Two members of the MERS committee were recently permitted to visit Derby Castle Depot where impressive work continues on the overhaul of cars both electric and horse. It is clear that there has been a sea change in the culture of tramcar maintenance and with increasing passenger numbers it is clear that there will be a need for further redundant open motor cars and trailers to be returned to service to increase the sumber of sets available from what is now the highest in recent times; 12 sets in peak periods. The management of the line together with the workforce in the depot and indeed the volunteers are to be commended for their efforts. With the work carried out in recent times, the sight of tatty and woebegone MER cars and trailers has become a thing of the past.

The rebuild of the once derelict 1898 Ratchet car No.14 is almost complete and is extremely impressive; the tram has been restored to 1898 condition and is a supreme example of a museum standard restoration; the result of efforts by paid staff and volunteers over a period of some three years. Recently gold lettering and signwriting has been applied to the car, which is expected to be the centrepiece of the MER 125 celebrations being held in September.

'Was This Anyway To Treat A Victorian Tramcar ?' Ratchet Cars 14 &17 were both the unfortunate victims of collision damage which occurred during the shunting of withdrawn stock at Laxey Car Sheds in the Spring of 1997. Along with the other disused Ratchet Cars and the majority of serviceable trailers, both 14 and 17 had been forced to endure a Winter of open storage to allow displaced members of the service fleet to be accommodated inside Laxey Car Sheds whilst the protracted and far from straightforward rebuilding work was taking place at Derby Castle Depot to provide a new top shed. In this view the damage to both cars is plain to see, as is the blue nylon rope which holds 14’s dash panel in place. Those who viewed the sad, accident damaged remains of Car 14 being shunted back inside Laxey Car Sheds in the early part of 1997 little expected to see the car returned to service at some point in the future.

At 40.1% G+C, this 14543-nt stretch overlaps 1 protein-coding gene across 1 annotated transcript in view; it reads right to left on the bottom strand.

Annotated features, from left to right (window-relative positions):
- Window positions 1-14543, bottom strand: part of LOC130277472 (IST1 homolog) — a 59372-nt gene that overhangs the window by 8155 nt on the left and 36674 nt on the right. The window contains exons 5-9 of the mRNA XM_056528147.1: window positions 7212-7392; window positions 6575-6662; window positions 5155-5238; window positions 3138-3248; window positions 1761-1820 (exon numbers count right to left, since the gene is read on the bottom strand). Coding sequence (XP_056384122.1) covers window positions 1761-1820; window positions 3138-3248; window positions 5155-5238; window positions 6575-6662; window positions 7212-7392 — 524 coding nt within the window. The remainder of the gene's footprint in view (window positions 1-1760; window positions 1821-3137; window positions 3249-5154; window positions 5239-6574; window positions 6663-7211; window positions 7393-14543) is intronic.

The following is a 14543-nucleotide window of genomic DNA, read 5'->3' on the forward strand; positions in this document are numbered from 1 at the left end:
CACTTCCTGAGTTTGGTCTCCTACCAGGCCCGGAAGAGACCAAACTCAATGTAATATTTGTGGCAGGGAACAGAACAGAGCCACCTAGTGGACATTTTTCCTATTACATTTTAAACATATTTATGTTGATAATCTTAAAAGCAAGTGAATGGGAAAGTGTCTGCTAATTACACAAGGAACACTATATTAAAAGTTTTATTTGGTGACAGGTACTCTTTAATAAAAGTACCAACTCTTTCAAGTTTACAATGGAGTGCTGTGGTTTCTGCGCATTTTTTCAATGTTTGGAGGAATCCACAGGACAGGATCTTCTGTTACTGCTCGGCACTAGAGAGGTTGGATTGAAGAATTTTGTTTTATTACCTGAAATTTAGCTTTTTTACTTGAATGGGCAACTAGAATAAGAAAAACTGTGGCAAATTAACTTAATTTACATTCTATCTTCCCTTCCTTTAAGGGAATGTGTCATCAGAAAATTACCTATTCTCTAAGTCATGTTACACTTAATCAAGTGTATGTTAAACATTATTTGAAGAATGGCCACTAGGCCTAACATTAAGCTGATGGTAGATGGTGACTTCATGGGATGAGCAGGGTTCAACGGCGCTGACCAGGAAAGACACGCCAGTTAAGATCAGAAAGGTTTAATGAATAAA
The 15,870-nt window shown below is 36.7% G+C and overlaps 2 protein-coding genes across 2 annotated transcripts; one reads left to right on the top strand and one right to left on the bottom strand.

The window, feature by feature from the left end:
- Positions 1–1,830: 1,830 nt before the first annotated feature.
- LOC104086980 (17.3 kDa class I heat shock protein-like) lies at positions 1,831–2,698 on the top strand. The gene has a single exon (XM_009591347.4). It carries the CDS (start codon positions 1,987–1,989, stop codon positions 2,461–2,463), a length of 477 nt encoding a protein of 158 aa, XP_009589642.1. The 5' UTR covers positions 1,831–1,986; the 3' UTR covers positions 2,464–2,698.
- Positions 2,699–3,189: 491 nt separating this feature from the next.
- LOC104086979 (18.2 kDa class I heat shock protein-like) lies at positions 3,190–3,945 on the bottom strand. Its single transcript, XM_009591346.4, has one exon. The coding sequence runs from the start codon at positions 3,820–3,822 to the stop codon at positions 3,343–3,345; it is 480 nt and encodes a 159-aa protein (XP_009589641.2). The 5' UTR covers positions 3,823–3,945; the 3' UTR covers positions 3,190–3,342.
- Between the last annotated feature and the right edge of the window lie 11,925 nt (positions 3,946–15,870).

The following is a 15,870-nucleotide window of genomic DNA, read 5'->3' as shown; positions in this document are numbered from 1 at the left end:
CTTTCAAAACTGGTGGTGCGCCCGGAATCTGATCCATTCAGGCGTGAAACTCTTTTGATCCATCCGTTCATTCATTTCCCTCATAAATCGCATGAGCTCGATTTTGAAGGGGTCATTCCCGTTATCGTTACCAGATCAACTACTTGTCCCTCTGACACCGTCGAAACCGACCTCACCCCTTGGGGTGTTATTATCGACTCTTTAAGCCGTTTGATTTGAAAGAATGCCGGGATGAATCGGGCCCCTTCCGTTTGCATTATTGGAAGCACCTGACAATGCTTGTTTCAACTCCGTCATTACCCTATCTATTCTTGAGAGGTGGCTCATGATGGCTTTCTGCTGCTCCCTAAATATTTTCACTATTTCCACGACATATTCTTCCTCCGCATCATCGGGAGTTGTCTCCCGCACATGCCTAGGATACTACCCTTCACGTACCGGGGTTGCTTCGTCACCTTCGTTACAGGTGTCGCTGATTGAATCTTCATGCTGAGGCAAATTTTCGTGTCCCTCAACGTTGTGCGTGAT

It will be remembered that Car 14, (along with other stored cars) was once threatened with disposal whilst being stored at the former IoM Road Services garage at Homefield in Douglas, when the former Minister Mr Adrian Earnshaw was at the helm. They were all described as "rubbish" at the time. Fortunately all of the stored stock are now back in safe storage on the MER.

Royal Saloon trailer No.59 is currently under attention and is being treated to a full repaint having undergone work to the bodywork and trucks. The car is receiving IOMT&EP blue livery in the style it carried when delivered to the coastal tramway in 1895, which will be more appropriate than the effort applied during its last overhaul when offset fleet numbers were applied. The reasoning for the previous offset application of 59’s fleet numbers remains open to speculation.

The MERS looks forward to seeing the fruits of further work carried out at Derby Castle Depot.

Grateful thanks are due to Ian Longworth and Steve Hall for information provided during the visit.


Powered by Quesmedia Sites